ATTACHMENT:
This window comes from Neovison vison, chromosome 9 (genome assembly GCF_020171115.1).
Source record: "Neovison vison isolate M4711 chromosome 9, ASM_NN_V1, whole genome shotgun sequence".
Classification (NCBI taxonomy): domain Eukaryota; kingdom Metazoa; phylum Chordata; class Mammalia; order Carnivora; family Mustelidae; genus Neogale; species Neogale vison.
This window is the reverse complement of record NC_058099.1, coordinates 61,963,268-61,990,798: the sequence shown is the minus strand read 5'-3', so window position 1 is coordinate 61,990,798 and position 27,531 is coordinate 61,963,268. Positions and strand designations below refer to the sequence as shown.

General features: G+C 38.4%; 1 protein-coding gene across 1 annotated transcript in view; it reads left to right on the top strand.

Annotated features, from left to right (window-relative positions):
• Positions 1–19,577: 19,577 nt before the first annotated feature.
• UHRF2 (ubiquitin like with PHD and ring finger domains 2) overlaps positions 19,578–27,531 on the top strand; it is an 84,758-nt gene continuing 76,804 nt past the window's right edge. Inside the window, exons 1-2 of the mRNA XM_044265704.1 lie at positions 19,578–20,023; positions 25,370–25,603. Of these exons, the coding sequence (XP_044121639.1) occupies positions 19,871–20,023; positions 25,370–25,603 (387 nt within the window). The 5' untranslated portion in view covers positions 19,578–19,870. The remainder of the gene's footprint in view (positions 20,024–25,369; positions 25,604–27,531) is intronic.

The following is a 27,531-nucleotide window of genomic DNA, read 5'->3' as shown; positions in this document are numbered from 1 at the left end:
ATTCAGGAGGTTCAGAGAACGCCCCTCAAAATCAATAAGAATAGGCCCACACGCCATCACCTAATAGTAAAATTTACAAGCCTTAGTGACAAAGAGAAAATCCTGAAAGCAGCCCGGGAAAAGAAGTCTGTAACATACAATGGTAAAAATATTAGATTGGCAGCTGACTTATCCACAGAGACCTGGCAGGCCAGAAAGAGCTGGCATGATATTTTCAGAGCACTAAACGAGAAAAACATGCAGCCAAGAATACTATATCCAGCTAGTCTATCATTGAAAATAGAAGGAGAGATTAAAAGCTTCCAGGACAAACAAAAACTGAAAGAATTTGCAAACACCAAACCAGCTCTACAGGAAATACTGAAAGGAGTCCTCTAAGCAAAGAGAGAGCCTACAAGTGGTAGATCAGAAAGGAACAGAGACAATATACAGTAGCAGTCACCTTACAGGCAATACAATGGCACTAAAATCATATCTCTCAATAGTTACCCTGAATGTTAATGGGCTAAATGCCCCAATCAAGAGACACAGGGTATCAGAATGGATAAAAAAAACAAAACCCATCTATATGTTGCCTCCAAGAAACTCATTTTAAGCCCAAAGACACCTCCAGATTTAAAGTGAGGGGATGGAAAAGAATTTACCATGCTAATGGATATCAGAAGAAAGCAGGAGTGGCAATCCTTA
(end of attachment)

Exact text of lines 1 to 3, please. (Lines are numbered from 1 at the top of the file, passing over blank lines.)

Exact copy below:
This window comes from Neovison vison, chromosome 9 (genome assembly GCF_020171115.1).
Source record: "Neovison vison isolate M4711 chromosome 9, ASM_NN_V1, whole genome shotgun sequence".
Classification (NCBI taxonomy): domain Eukaryota; kingdom Metazoa; phylum Chordata; class Mammalia; order Carnivora; family Mustelidae; genus Neogale; species Neogale vison.